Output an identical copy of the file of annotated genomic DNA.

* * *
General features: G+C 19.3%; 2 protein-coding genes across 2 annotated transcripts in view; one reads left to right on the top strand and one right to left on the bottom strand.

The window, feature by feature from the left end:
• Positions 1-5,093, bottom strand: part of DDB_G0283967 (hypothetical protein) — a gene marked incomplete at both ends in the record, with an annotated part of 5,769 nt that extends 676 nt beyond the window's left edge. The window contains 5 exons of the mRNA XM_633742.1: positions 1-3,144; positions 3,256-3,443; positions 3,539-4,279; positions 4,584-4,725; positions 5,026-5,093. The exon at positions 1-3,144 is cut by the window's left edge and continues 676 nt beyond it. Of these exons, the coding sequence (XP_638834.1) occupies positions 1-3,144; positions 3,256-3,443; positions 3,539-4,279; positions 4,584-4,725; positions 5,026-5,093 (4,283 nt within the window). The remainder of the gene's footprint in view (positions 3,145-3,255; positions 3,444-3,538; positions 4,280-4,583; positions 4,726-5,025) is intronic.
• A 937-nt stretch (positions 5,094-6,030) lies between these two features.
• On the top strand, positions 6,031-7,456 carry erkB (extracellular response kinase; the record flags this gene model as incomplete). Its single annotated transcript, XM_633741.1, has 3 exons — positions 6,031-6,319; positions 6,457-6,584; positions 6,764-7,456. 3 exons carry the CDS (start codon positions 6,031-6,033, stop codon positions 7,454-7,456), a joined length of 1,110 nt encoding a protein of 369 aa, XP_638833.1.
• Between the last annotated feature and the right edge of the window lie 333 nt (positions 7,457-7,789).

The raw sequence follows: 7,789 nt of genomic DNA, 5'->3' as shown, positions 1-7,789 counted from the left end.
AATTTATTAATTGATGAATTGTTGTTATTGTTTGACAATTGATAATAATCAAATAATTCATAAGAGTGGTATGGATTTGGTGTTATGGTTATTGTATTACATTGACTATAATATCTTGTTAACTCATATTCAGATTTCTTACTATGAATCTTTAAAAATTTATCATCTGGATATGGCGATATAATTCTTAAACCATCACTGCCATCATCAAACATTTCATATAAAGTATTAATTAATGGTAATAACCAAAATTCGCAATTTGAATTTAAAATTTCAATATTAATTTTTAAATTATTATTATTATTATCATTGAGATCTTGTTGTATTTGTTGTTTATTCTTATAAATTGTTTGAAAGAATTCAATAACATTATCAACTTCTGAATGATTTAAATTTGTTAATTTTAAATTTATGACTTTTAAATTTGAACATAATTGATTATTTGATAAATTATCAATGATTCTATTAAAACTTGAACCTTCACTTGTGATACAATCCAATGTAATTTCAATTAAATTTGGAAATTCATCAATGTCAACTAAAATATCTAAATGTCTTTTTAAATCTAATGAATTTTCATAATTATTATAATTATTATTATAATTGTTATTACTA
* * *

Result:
General features: G+C 19.3%; 2 protein-coding genes across 2 annotated transcripts in view; one reads left to right on the top strand and one right to left on the bottom strand.

The window, feature by feature from the left end:
• Positions 1-5,093, bottom strand: part of DDB_G0283967 (hypothetical protein) — a gene marked incomplete at both ends in the record, with an annotated part of 5,769 nt that extends 676 nt beyond the window's left edge. The window contains 5 exons of the mRNA XM_633742.1: positions 1-3,144; positions 3,256-3,443; positions 3,539-4,279; positions 4,584-4,725; positions 5,026-5,093. The exon at positions 1-3,144 is cut by the window's left edge and continues 676 nt beyond it. Of these exons, the coding sequence (XP_638834.1) occupies positions 1-3,144; positions 3,256-3,443; positions 3,539-4,279; positions 4,584-4,725; positions 5,026-5,093 (4,283 nt within the window). The remainder of the gene's footprint in view (positions 3,145-3,255; positions 3,444-3,538; positions 4,280-4,583; positions 4,726-5,025) is intronic.
• A 937-nt stretch (positions 5,094-6,030) lies between these two features.
• On the top strand, positions 6,031-7,456 carry erkB (extracellular response kinase; the record flags this gene model as incomplete). Its single annotated transcript, XM_633741.1, has 3 exons — positions 6,031-6,319; positions 6,457-6,584; positions 6,764-7,456. 3 exons carry the CDS (start codon positions 6,031-6,033, stop codon positions 7,454-7,456), a joined length of 1,110 nt encoding a protein of 369 aa, XP_638833.1.
• Between the last annotated feature and the right edge of the window lie 333 nt (positions 7,457-7,789).

The raw sequence follows: 7,789 nt of genomic DNA, 5'->3' as shown, positions 1-7,789 counted from the left end.
AATTTATTAATTGATGAATTGTTGTTATTGTTTGACAATTGATAATAATCAAATAATTCATAAGAGTGGTATGGATTTGGTGTTATGGTTATTGTATTACATTGACTATAATATCTTGTTAACTCATATTCAGATTTCTTACTATGAATCTTTAAAAATTTATCATCTGGATATGGCGATATAATTCTTAAACCATCACTGCCATCATCAAACATTTCATATAAAGTATTAATTAATGGTAATAACCAAAATTCGCAATTTGAATTTAAAATTTCAATATTAATTTTTAAATTATTATTATTATTATCATTGAGATCTTGTTGTATTTGTTGTTTATTCTTATAAATTGTTTGAAAGAATTCAATAACATTATCAACTTCTGAATGATTTAAATTTGTTAATTTTAAATTTATGACTTTTAAATTTGAACATAATTGATTATTTGATAAATTATCAATGATTCTATTAAAACTTGAACCTTCACTTGTGATACAATCCAATGTAATTTCAATTAAATTTGGAAATTCATCAATGTCAACTAAAATATCTAAATGTCTTTTTAAATCTAATGAATTTTCATAATTATTATAATTATTATTATAATTGTTATTACTA